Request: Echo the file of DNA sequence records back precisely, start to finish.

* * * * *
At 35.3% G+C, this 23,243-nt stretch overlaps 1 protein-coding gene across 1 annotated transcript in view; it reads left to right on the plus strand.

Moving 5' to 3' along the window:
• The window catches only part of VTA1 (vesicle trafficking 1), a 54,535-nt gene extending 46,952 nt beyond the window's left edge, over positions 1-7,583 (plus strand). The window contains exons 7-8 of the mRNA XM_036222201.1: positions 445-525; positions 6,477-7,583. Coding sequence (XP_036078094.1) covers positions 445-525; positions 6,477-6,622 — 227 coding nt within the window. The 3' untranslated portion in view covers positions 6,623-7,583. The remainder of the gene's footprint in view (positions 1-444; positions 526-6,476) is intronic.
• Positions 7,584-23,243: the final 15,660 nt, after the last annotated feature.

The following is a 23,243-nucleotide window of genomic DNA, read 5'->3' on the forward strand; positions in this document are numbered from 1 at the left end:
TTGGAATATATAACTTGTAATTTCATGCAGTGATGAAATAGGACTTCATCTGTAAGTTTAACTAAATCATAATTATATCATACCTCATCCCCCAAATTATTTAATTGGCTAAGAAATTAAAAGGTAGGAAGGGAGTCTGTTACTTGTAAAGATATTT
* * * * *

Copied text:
At 35.3% G+C, this 23,243-nt stretch overlaps 1 protein-coding gene across 1 annotated transcript in view; it reads left to right on the plus strand.

Moving 5' to 3' along the window:
• The window catches only part of VTA1 (vesicle trafficking 1), a 54,535-nt gene extending 46,952 nt beyond the window's left edge, over positions 1-7,583 (plus strand). The window contains exons 7-8 of the mRNA XM_036222201.1: positions 445-525; positions 6,477-7,583. Coding sequence (XP_036078094.1) covers positions 445-525; positions 6,477-6,622 — 227 coding nt within the window. The 3' untranslated portion in view covers positions 6,623-7,583. The remainder of the gene's footprint in view (positions 1-444; positions 526-6,476) is intronic.
• Positions 7,584-23,243: the final 15,660 nt, after the last annotated feature.

The following is a 23,243-nucleotide window of genomic DNA, read 5'->3' on the forward strand; positions in this document are numbered from 1 at the left end:
TTGGAATATATAACTTGTAATTTCATGCAGTGATGAAATAGGACTTCATCTGTAAGTTTAACTAAATCATAATTATATCATACCTCATCCCCCAAATTATTTAATTGGCTAAGAAATTAAAAGGTAGGAAGGGAGTCTGTTACTTGTAAAGATATTT